A foundation executive said, “The mayor is very powerful, loves anything having to do with innovation or technology and has made education his number one
priority.” The CEO recently
appointed Jack J. Elsey Jr. Chief Innovation Officer
. Elsey said, “Embracing innovation and technology-two very likely drivers of progress-will be critical for the success of our city’s schools.”
“Early on, Chicago was known to be one of the best charter authorizers, winning kudos from third party evaluators and others for the strength of their
review process,” said Margot Rogers. “As a result, a number of high quality networks have flourished.”
There are 41 approved charters operating on 119 campuses in Chicago and serving 53,000 students--about 13% of the student population.
had 9 of 10 top performing non-selective high schools in the city--nothing innovative, just top talent and great execution.Chicago Internationalis a mini-portfolio of 16 neighborhood schools including game-based ChicagoQuest. Perspectives operates five high performing 6-12
Chicago Virtual Charter School
was named one of Chicago’s best high schools by Chicago Magazine in their September issue. K12 Passport, another K12 supported school, is
designed to assist students who have dropped out of high school recapture credit and earn their diplomas. K12 also supports the High School Diploma Program which provides
computer-based high school classes for credit to inmates.
The three KIPP schools in Chicago have converted to blended learning. KIPP plans six K-8 schools serving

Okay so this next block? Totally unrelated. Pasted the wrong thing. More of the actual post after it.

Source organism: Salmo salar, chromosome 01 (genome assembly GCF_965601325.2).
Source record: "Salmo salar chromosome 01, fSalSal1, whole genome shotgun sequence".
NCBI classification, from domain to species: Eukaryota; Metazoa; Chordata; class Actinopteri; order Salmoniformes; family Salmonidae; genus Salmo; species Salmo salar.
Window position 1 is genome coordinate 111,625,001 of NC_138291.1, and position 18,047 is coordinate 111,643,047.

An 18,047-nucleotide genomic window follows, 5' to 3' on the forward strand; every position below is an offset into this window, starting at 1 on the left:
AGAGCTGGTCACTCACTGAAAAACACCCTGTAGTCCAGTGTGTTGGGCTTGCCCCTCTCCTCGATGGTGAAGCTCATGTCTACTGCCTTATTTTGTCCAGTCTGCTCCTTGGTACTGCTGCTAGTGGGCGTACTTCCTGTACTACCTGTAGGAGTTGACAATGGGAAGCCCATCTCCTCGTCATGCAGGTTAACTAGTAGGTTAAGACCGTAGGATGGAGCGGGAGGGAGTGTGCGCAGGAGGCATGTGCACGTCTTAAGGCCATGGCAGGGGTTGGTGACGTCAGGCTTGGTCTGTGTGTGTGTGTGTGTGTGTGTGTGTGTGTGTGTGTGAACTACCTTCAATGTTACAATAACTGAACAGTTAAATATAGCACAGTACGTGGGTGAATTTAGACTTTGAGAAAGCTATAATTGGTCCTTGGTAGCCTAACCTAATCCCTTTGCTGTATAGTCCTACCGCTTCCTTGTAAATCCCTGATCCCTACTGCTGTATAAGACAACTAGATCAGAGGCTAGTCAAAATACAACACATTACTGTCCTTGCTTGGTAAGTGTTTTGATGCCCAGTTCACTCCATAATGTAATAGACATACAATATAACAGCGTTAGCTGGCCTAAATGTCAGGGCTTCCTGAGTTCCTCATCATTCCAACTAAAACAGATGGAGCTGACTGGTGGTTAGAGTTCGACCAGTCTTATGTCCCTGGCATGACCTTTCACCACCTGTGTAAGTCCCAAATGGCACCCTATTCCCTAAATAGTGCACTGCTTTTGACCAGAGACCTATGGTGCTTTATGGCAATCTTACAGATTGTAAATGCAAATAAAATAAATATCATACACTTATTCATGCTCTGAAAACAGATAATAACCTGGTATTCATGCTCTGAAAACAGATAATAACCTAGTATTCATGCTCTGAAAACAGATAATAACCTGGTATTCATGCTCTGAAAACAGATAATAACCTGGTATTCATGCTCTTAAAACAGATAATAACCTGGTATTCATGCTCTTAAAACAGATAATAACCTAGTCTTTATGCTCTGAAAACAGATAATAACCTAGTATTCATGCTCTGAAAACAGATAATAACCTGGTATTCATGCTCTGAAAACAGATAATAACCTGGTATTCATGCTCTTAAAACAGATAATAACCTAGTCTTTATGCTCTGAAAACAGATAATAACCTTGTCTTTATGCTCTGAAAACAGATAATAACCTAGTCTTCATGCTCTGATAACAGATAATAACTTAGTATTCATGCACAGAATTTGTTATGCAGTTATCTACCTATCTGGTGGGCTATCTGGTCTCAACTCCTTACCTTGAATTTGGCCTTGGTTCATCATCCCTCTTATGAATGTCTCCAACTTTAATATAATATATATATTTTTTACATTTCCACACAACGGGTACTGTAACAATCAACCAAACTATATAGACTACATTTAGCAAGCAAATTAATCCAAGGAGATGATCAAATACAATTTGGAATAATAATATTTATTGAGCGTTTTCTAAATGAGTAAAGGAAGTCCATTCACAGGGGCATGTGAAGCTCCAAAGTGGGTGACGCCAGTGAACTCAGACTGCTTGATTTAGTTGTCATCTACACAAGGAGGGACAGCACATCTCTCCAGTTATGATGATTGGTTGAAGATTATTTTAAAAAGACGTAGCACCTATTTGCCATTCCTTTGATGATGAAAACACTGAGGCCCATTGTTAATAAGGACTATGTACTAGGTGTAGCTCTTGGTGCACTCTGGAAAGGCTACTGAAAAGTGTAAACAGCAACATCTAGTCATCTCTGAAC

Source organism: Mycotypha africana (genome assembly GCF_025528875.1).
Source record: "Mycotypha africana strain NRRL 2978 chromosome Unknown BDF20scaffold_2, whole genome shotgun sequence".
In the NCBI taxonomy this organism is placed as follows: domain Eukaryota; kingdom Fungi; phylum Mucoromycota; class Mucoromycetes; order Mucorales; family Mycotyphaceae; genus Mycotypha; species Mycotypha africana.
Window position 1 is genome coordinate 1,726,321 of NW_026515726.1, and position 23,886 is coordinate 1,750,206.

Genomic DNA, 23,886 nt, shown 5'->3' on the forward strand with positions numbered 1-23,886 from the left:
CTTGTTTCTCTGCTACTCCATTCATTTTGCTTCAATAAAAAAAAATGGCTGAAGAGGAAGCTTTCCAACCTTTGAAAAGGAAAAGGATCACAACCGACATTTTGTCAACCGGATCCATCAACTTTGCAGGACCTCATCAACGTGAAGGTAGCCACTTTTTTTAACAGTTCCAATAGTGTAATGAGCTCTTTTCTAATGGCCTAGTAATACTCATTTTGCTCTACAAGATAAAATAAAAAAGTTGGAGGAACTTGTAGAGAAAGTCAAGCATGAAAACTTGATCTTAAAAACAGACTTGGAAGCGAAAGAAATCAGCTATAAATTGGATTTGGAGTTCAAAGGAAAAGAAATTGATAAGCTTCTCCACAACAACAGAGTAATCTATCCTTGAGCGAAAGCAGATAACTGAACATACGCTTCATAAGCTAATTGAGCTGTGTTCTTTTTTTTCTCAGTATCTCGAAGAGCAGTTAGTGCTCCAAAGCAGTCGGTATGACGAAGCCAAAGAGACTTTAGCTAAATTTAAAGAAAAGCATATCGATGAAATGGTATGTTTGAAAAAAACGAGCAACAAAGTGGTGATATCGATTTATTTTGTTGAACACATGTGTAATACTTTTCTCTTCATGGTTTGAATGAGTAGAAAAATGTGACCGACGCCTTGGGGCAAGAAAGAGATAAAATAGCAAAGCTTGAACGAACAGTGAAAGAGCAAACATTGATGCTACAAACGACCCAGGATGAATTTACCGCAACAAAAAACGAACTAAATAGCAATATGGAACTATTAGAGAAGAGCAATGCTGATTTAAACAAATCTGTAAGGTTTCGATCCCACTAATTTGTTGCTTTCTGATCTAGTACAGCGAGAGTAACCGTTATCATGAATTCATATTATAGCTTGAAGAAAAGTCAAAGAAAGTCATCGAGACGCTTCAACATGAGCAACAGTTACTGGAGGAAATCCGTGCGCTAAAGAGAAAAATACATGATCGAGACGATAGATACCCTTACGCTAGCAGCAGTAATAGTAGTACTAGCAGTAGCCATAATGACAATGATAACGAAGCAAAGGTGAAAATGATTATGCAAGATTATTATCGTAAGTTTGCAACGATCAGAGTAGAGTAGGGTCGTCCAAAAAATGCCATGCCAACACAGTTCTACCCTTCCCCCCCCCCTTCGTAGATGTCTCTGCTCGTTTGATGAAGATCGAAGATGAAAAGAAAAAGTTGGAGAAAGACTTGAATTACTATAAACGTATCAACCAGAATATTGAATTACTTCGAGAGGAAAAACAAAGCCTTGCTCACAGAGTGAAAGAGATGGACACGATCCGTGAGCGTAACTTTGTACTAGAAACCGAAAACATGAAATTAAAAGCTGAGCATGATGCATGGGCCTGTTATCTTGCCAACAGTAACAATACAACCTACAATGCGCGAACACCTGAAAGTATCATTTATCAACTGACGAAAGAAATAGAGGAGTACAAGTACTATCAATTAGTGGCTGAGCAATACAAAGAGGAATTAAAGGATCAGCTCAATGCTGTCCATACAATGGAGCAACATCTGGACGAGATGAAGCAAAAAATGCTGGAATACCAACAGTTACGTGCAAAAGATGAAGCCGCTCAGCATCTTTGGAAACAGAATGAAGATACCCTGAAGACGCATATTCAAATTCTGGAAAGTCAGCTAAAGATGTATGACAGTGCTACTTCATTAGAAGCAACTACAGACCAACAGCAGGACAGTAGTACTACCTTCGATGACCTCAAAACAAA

5,000 students by the end of the decade.
Foundations College Prep
, a new 6-12 school opening 2013, combines a rotational blended model with a teacher residency program. Intrinsic Schools is also a new 6-12 blended model combining adaptive learning and expert teaching. CEO Melissa
Zaikos is a star with deep CPS experience as a Broad resident. Both Foundations and Intrinsic are NGLC grantees ( see profiles).
Charters in Illinois are support by an association headed by a talented attorney, Andrew Broy, recruited away from the Georgia
superintendent’s office. To my list of great charters, Andrew addedLEARN Charter School Network, UNO schools, and some great single campus charters: Rowe Elementary; Locke Elementary; Polaris Charter
Academy; Institution Career Academy; and Chicago Math and Science.
The National Association of Charter School Authorizers is based in Chicago. NACSA recently launched an
aggressive quality improvement effort urging authorizers to non-renew low performing charter
The Chicago Public Education Fund